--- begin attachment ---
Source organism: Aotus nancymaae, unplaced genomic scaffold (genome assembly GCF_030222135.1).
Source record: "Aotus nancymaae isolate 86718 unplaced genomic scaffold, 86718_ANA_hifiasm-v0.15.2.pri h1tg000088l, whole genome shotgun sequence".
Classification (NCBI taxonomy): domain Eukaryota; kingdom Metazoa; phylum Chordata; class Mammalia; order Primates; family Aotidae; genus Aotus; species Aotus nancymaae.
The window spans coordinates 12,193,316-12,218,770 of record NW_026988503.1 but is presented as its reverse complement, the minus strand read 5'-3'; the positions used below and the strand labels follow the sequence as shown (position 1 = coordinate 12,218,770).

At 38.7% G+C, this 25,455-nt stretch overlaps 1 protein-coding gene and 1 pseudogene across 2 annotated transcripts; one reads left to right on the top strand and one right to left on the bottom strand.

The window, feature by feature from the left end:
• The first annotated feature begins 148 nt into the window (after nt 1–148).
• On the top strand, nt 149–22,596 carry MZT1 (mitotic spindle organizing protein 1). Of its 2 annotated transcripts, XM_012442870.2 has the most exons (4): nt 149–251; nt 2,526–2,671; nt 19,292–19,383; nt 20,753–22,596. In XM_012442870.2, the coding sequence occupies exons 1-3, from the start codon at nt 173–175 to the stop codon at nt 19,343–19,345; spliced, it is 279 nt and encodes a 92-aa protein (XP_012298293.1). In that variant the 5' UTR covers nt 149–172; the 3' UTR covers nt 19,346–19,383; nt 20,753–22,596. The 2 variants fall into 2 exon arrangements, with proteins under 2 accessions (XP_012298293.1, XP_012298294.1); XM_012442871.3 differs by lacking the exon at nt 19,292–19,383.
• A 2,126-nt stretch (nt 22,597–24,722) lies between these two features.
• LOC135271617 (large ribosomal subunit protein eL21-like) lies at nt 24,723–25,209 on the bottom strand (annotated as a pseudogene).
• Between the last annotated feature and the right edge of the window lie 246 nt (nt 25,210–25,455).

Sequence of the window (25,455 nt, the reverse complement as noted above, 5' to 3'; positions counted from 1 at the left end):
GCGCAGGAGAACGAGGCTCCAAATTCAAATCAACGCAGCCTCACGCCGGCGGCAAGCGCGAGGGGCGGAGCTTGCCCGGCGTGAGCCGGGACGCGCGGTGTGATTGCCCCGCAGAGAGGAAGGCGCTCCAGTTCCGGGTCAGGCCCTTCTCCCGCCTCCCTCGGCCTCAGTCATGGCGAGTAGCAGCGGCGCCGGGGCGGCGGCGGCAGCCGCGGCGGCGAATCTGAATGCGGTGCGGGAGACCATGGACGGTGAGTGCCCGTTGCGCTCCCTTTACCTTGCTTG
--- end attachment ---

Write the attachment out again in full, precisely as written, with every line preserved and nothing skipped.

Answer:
Source organism: Aotus nancymaae, unplaced genomic scaffold (genome assembly GCF_030222135.1).
Source record: "Aotus nancymaae isolate 86718 unplaced genomic scaffold, 86718_ANA_hifiasm-v0.15.2.pri h1tg000088l, whole genome shotgun sequence".
Classification (NCBI taxonomy): domain Eukaryota; kingdom Metazoa; phylum Chordata; class Mammalia; order Primates; family Aotidae; genus Aotus; species Aotus nancymaae.
The window spans coordinates 12,193,316-12,218,770 of record NW_026988503.1 but is presented as its reverse complement, the minus strand read 5'-3'; the positions used below and the strand labels follow the sequence as shown (position 1 = coordinate 12,218,770).

At 38.7% G+C, this 25,455-nt stretch overlaps 1 protein-coding gene and 1 pseudogene across 2 annotated transcripts; one reads left to right on the top strand and one right to left on the bottom strand.

The window, feature by feature from the left end:
• The first annotated feature begins 148 nt into the window (after nt 1–148).
• On the top strand, nt 149–22,596 carry MZT1 (mitotic spindle organizing protein 1). Of its 2 annotated transcripts, XM_012442870.2 has the most exons (4): nt 149–251; nt 2,526–2,671; nt 19,292–19,383; nt 20,753–22,596. In XM_012442870.2, the coding sequence occupies exons 1-3, from the start codon at nt 173–175 to the stop codon at nt 19,343–19,345; spliced, it is 279 nt and encodes a 92-aa protein (XP_012298293.1). In that variant the 5' UTR covers nt 149–172; the 3' UTR covers nt 19,346–19,383; nt 20,753–22,596. The 2 variants fall into 2 exon arrangements, with proteins under 2 accessions (XP_012298293.1, XP_012298294.1); XM_012442871.3 differs by lacking the exon at nt 19,292–19,383.
• A 2,126-nt stretch (nt 22,597–24,722) lies between these two features.
• LOC135271617 (large ribosomal subunit protein eL21-like) lies at nt 24,723–25,209 on the bottom strand (annotated as a pseudogene).
• Between the last annotated feature and the right edge of the window lie 246 nt (nt 25,210–25,455).

Sequence of the window (25,455 nt, the reverse complement as noted above, 5' to 3'; positions counted from 1 at the left end):
GCGCAGGAGAACGAGGCTCCAAATTCAAATCAACGCAGCCTCACGCCGGCGGCAAGCGCGAGGGGCGGAGCTTGCCCGGCGTGAGCCGGGACGCGCGGTGTGATTGCCCCGCAGAGAGGAAGGCGCTCCAGTTCCGGGTCAGGCCCTTCTCCCGCCTCCCTCGGCCTCAGTCATGGCGAGTAGCAGCGGCGCCGGGGCGGCGGCGGCAGCCGCGGCGGCGAATCTGAATGCGGTGCGGGAGACCATGGACGGTGAGTGCCCGTTGCGCTCCCTTTACCTTGCTTG